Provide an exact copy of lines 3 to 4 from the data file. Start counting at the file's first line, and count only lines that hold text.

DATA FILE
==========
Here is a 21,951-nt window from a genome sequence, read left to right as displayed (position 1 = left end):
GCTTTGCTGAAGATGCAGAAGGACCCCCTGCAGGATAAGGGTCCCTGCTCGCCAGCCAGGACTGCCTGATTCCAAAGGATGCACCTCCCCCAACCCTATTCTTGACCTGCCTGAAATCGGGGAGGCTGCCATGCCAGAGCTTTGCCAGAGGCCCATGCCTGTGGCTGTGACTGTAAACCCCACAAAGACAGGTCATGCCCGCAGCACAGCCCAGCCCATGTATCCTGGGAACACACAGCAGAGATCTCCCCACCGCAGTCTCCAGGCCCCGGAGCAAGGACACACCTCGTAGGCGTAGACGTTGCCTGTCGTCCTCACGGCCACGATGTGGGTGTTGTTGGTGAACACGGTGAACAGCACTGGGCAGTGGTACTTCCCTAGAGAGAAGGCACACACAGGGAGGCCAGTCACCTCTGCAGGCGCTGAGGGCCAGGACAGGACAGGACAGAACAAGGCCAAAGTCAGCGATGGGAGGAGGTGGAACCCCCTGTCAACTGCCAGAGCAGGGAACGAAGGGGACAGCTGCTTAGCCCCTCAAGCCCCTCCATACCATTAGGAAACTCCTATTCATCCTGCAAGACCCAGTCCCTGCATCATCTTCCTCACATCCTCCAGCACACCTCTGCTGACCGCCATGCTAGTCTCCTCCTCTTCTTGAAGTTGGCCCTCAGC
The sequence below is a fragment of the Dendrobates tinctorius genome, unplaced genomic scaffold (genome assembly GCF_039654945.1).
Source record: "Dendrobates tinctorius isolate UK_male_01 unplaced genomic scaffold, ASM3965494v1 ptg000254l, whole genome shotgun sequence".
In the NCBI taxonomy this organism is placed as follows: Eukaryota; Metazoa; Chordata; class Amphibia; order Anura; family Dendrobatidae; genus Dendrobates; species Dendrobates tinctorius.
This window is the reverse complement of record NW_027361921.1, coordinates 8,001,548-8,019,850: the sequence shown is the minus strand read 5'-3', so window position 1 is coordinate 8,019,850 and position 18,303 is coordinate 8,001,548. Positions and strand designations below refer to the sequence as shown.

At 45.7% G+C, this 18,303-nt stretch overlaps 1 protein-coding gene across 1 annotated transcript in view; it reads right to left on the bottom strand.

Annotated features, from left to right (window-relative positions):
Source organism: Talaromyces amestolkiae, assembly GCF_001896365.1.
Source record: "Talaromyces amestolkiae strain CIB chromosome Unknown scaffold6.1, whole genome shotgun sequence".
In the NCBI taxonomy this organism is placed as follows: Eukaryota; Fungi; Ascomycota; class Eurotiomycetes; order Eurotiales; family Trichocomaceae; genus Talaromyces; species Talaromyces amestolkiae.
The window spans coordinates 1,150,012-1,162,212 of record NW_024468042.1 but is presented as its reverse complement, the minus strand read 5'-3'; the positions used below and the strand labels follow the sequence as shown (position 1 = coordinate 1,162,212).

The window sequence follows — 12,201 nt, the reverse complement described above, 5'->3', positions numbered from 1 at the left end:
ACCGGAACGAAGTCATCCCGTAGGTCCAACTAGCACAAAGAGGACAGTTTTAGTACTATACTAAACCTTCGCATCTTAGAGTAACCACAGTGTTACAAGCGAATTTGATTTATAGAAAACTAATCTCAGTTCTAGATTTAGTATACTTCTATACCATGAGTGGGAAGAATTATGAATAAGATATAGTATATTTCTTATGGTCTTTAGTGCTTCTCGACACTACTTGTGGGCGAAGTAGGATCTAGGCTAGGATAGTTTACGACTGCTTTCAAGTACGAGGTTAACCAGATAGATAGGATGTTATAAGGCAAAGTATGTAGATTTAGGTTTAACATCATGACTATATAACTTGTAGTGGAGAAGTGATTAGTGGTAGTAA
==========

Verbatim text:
The sequence below is a fragment of the Dendrobates tinctorius genome, unplaced genomic scaffold (genome assembly GCF_039654945.1).
Source record: "Dendrobates tinctorius isolate UK_male_01 unplaced genomic scaffold, ASM3965494v1 ptg000254l, whole genome shotgun sequence".